model. Evaluation of these models concluded that the fit was very precise and well within the tolerances
required. The 3D computer model was then e-mailed to Sandia, accompanied by shipped physical prints of the
jaw and implant for reference.

Figure 11. The final implant model (left) and a physical 'print' of the jaw and implant model (right).
Once received at Sandia, they proceeded to investigate methods for fabrication of the object using their
patented process called 'robocasting'--a technology similar to the rapid prototyping machine used by ITG, but
unique in its ability to work with various special materials. In this project, the device is used to create scaffolds
of a substance primarily made up of hydroxyapatite--a substance chemically identical to those found in human
bone. These scaffold structures, developed by Dr. Jamison, are unique in their ability to withstand the extreme
forces that a bone implant would undergo.

Figure 12.The final implant scaffold was test fit in the plaster reconstruction of the jaw (left two images). The
underside of the implant scaffold shows the canal modeled to accommodate the nerve path (right).
Finally, during the patients' previously scheduled autograft procedure, the implant was sterilized in an
autoclave and inserted into place for fit testing. The surgeon proclaimed the implant to ―fit like a glove‖.

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          Principal Investigator/Program Director (Last, First, Middle):   Hart, John C.

Figure 13.The final implant scaffold fit tested in the patients jaw.

The task of developing a device for bone replacement in the mandible carries with it the additional requirement
of high strength. The pressure transmitted through the teeth to the mandible during chewing can exceed 400
pounds per square inch. Consequently we have designed the scaffold for this application to exceed the
strength of the natural bone it replaces. Current research is directed toward understanding the change in
strength that occurs as the scaffold is broken down over time in the body and is built up by ingrowth of new
bone tissue. The purpose is to ensure that adequate strength is maintained throughout the period of bone

This initial proof-of-concept provided the team with several pertinent points that motivate this proposal. First,
the final fit test showed that a virtual model could be developed from CT scans that truly fit fine anatomical
structures. Second, it illuminated the cross-disciplinary activity required to produce such an object. The 3-D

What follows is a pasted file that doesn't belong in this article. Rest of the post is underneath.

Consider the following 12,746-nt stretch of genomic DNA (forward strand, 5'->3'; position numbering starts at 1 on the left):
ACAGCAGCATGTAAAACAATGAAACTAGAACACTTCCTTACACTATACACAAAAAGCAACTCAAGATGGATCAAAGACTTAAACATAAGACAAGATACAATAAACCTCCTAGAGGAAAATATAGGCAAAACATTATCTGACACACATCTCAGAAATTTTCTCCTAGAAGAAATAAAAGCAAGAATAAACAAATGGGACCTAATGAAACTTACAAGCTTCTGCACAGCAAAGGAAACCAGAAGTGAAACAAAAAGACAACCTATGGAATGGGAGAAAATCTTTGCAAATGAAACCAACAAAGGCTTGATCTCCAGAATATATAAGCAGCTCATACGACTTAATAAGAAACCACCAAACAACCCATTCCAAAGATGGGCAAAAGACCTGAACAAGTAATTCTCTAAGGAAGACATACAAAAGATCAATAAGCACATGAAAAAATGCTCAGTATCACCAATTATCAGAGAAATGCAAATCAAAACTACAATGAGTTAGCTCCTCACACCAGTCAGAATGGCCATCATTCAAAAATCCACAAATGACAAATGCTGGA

modeler could not have built the implant without the knowledge of the surgeon, just as the surgeon could not
have built the implant without 3-D modeling skills. Third, the tangibility of a custom implant not only illustrated
the feasibility of using implants in this manner, but also showed that such implants could exceed current
autografting methods (see Figure 8). Each of these points motivates the team to produce a simple tool that will
enable surgeons to design and use custom-implants in the field without learning all the other skills necessary
to fabricate the device.

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                                     D. Research Design and Methods (R33 Phase)

Proposed Software System
The proposed software system begins with an automated comparison and matching of the patient’s healthy
skull bones to a set of normal skull bones. This database is built in the earlier R21 Phase of the project and
represents a morphometric anatomical atlas of variations in the human skull. The software then builds a
template of the injured bone by a semi-automated process that involves several steps. The software then
guides the surgeon through a mostly-automated implant design process, pausing to let the surgeon make
minor adjustments as necessary. This process involves several steps:

    1. The first step consists in retrieving the patient data from the hospital’s picture archiving and
       communication system (PACS). The patient’s injury is scanned using a commonly available method
       including computed-tomography (CT) or magnetic resonance imaging (MRI) to construct a 3-D
       volumetric array of the affected region, represented in DICOM data format. This scan is transferred
       from PACS through a secure network to the surgeon’s treatment planning computer.

    2. The second step is skull classification and extraction. The volumetric data is a 3-D array of values that
       reflect either the x-ray absorption (CT) or the water content (MRI) of the scanned skin, bone, and
       tissue. We prefer and will focus on CT data as the classification and segmentation of bone is easier
       from such data. From this we will determine which portions of the volumetric dataset correspond to the
       skull and will use an atlas-based segmentation of the bone(s) of interest. Then, we will reconstruct a
       CAD solid model representation of the appropriate bones of the skull (e.g. the mandible) using a
       combination of our own custom software (John C. Hart et al. 2002) and a model-based segmentation